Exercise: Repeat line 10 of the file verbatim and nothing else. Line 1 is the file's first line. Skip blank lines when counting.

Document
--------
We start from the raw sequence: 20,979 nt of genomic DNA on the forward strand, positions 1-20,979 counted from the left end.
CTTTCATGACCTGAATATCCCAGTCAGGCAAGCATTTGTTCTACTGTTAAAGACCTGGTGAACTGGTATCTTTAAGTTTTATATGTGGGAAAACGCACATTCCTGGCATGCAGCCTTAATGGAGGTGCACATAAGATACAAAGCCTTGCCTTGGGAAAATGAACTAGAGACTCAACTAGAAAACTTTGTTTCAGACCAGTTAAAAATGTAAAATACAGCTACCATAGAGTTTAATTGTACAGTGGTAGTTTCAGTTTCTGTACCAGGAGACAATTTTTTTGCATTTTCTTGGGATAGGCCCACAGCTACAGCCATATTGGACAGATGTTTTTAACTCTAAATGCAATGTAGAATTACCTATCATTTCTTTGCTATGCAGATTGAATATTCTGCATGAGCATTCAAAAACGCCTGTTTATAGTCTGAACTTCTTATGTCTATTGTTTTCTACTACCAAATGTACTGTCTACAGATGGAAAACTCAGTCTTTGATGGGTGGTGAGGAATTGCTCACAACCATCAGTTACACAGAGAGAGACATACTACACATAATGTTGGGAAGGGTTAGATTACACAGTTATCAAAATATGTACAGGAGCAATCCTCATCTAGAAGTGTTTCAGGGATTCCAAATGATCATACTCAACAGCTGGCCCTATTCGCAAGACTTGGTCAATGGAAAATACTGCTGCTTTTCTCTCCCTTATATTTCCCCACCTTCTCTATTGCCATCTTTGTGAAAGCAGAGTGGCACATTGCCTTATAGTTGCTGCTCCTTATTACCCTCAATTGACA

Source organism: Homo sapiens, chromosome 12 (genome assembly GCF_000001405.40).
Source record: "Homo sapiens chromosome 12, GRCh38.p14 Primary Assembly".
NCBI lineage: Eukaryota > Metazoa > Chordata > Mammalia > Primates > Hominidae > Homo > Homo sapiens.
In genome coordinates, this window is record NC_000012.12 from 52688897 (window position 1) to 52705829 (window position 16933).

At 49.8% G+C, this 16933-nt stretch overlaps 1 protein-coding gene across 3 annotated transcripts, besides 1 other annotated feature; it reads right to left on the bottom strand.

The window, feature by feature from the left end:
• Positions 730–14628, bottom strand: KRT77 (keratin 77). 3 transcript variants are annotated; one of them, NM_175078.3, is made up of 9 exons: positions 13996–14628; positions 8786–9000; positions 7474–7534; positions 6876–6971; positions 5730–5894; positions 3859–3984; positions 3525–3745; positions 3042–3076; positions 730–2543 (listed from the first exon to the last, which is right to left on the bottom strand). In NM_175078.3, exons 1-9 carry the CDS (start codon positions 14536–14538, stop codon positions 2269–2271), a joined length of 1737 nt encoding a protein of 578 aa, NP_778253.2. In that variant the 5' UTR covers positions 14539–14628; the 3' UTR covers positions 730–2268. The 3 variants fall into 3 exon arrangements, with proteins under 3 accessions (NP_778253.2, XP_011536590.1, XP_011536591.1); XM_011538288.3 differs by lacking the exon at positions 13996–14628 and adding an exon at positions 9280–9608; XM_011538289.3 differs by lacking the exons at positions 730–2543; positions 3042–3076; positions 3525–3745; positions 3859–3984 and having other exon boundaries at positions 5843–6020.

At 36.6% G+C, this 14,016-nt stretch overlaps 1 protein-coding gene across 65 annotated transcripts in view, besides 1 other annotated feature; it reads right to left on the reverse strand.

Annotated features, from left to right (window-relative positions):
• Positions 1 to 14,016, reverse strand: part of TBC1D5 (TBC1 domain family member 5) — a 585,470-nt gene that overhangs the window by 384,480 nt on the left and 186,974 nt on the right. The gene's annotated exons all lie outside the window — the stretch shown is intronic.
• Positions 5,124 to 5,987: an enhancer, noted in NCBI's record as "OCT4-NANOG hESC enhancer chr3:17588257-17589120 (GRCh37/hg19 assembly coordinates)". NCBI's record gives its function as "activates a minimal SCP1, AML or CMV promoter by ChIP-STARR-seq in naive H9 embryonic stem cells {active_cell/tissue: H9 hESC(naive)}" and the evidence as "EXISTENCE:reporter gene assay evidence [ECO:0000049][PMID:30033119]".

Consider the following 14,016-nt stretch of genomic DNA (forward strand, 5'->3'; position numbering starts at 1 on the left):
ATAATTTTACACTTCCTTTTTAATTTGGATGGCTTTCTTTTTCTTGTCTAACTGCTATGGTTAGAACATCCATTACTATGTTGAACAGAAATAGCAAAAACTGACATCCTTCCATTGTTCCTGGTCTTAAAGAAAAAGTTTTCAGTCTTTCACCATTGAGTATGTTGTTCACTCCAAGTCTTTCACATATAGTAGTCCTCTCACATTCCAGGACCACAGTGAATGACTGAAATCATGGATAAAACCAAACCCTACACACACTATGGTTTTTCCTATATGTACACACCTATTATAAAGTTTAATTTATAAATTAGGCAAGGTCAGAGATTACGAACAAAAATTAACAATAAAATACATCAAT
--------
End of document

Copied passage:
At 36.6% G+C, this 14,016-nt stretch overlaps 1 protein-coding gene across 65 annotated transcripts in view, besides 1 other annotated feature; it reads right to left on the reverse strand.